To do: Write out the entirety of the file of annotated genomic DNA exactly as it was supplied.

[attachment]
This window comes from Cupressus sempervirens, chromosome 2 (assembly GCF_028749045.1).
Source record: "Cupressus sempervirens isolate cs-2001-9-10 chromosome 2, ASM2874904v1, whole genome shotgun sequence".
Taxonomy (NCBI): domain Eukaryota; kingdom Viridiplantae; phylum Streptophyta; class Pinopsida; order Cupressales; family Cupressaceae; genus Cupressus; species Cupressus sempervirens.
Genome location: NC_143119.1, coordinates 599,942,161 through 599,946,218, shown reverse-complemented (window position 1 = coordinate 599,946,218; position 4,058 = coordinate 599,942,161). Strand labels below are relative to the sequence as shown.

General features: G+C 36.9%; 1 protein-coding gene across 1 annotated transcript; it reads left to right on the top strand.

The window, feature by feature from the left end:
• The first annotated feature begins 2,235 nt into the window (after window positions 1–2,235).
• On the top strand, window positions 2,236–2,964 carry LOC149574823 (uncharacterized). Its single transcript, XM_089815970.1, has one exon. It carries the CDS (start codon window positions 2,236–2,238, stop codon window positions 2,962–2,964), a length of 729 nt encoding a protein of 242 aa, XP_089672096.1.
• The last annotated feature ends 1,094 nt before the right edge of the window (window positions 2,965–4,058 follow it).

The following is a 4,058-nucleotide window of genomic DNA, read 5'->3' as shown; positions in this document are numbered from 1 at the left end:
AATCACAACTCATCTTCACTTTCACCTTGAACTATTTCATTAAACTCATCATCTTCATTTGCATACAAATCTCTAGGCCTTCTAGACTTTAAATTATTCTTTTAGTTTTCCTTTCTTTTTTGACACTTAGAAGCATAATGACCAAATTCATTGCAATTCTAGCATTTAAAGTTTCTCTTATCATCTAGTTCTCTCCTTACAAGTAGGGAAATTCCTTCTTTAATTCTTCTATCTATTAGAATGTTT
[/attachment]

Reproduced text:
This window comes from Cupressus sempervirens, chromosome 2 (assembly GCF_028749045.1).
Source record: "Cupressus sempervirens isolate cs-2001-9-10 chromosome 2, ASM2874904v1, whole genome shotgun sequence".
Taxonomy (NCBI): domain Eukaryota; kingdom Viridiplantae; phylum Streptophyta; class Pinopsida; order Cupressales; family Cupressaceae; genus Cupressus; species Cupressus sempervirens.
Genome location: NC_143119.1, coordinates 599,942,161 through 599,946,218, shown reverse-complemented (window position 1 = coordinate 599,946,218; position 4,058 = coordinate 599,942,161). Strand labels below are relative to the sequence as shown.

General features: G+C 36.9%; 1 protein-coding gene across 1 annotated transcript; it reads left to right on the top strand.

The window, feature by feature from the left end:
• The first annotated feature begins 2,235 nt into the window (after window positions 1–2,235).
• On the top strand, window positions 2,236–2,964 carry LOC149574823 (uncharacterized). Its single transcript, XM_089815970.1, has one exon. It carries the CDS (start codon window positions 2,236–2,238, stop codon window positions 2,962–2,964), a length of 729 nt encoding a protein of 242 aa, XP_089672096.1.
• The last annotated feature ends 1,094 nt before the right edge of the window (window positions 2,965–4,058 follow it).

The following is a 4,058-nucleotide window of genomic DNA, read 5'->3' as shown; positions in this document are numbered from 1 at the left end:
AATCACAACTCATCTTCACTTTCACCTTGAACTATTTCATTAAACTCATCATCTTCATTTGCATACAAATCTCTAGGCCTTCTAGACTTTAAATTATTCTTTTAGTTTTCCTTTCTTTTTTGACACTTAGAAGCATAATGACCAAATTCATTGCAATTCTAGCATTTAAAGTTTCTCTTATCATCTAGTTCTCTCCTTACAAGTAGGGAAATTCCTTCTTTAATTCTTCTATCTATTAGAATGTTT